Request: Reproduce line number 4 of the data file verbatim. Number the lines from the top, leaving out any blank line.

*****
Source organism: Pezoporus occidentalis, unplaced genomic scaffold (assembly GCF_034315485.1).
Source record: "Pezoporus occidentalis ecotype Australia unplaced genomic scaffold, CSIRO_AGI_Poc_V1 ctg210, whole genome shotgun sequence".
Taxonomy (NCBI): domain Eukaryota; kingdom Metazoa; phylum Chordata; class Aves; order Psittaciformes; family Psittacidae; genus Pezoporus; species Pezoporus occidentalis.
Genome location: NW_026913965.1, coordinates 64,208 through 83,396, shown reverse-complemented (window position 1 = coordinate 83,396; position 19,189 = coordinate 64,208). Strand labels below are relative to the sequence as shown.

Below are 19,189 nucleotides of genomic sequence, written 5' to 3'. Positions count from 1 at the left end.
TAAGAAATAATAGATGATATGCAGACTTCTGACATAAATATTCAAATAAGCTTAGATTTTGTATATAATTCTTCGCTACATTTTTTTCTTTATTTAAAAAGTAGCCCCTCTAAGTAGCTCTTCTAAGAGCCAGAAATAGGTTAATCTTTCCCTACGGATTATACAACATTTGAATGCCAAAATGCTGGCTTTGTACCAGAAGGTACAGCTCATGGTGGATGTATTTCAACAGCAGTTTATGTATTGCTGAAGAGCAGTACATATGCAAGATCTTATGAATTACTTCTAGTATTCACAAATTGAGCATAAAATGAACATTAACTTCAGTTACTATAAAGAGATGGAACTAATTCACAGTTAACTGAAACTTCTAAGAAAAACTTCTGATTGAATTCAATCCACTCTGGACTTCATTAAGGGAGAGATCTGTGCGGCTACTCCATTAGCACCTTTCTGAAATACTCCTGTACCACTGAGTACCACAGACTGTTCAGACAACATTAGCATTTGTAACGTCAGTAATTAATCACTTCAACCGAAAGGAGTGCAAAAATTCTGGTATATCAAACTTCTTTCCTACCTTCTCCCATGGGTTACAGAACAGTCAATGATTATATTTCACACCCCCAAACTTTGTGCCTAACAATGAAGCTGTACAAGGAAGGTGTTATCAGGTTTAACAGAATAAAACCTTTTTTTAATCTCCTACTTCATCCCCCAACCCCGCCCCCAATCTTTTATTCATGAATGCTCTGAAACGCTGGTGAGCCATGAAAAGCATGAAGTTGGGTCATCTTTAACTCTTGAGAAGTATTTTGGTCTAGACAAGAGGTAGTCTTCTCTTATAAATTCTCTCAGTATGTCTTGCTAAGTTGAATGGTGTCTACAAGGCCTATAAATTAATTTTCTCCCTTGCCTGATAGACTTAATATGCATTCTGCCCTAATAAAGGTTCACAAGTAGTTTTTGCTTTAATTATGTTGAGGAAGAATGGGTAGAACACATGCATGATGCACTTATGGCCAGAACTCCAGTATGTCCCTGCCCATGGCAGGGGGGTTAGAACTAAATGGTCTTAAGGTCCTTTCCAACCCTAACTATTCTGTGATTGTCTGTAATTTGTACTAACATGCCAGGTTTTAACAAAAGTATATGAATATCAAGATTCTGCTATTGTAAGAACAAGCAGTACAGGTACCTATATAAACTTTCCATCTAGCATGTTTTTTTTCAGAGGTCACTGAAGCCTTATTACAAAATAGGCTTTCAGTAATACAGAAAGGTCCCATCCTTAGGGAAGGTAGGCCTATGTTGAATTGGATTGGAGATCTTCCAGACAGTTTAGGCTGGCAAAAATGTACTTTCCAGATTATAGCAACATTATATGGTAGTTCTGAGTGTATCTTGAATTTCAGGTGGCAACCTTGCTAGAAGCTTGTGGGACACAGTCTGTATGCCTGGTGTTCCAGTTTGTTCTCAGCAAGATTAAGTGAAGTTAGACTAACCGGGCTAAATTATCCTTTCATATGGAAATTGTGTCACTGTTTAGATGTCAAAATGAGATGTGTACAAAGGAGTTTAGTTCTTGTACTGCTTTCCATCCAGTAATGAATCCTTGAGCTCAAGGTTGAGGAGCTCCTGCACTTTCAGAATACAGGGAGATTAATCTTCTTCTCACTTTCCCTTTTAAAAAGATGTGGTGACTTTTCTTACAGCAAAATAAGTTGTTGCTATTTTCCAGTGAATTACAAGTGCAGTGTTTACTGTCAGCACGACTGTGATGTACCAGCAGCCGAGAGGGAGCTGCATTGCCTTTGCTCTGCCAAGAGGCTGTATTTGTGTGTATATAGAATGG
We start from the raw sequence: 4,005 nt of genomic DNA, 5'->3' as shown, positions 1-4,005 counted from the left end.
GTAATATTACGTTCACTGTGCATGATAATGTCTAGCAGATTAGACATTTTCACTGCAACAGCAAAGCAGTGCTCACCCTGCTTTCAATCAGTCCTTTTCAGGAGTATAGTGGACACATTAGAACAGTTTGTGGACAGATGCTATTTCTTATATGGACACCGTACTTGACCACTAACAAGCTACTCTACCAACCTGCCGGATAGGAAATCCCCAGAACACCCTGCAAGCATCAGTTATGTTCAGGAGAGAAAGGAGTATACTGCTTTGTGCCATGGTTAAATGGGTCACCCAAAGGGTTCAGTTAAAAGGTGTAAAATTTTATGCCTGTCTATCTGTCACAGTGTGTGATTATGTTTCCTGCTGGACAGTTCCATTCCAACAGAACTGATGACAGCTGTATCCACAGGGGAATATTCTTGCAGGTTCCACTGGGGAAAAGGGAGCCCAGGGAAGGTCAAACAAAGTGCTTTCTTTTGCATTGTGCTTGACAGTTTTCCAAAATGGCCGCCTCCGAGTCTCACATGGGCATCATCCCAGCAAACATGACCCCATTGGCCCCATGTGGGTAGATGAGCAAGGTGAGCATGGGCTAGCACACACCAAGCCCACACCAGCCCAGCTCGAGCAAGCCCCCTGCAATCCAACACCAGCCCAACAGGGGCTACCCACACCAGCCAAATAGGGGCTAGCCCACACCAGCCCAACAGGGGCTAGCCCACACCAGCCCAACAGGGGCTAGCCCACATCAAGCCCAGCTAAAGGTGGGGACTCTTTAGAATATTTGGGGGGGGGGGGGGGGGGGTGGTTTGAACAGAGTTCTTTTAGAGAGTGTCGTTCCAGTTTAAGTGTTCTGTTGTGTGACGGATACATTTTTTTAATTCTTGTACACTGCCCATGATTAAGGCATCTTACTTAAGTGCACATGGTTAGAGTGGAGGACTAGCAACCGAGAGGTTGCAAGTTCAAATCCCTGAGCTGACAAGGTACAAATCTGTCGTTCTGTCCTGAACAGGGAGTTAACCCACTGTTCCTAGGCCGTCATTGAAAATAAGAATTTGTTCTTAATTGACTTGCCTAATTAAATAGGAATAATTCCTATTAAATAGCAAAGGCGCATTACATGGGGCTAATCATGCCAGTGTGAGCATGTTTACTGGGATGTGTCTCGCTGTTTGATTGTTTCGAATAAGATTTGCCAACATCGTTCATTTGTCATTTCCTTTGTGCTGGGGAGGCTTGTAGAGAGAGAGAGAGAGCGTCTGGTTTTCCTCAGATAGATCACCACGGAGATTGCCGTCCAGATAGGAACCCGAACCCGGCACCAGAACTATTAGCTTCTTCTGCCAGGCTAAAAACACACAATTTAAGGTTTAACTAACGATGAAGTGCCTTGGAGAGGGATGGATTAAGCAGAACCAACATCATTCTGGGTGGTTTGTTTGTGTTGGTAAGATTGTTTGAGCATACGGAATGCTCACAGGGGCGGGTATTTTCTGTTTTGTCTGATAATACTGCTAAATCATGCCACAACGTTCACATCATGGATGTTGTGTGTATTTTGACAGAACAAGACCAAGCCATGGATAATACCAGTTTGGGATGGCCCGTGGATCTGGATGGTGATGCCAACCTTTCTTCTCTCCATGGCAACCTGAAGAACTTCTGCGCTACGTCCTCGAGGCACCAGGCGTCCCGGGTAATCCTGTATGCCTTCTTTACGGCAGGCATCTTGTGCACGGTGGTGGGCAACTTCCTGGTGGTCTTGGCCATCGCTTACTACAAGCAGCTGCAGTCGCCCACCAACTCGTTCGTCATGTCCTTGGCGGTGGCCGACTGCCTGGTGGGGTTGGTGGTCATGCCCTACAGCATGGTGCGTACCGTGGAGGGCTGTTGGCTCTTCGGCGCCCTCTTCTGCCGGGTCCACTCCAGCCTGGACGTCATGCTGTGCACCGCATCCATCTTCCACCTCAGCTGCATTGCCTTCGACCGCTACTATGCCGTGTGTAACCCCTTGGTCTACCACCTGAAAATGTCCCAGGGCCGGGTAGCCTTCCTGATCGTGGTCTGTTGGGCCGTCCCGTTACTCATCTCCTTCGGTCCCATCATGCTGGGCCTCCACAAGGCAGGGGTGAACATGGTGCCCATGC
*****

Genome location: NW_026913965.1, coordinates 64,208 through 83,396, shown reverse-complemented (window position 1 = coordinate 83,396; position 19,189 = coordinate 64,208). Strand labels below are relative to the sequence as shown.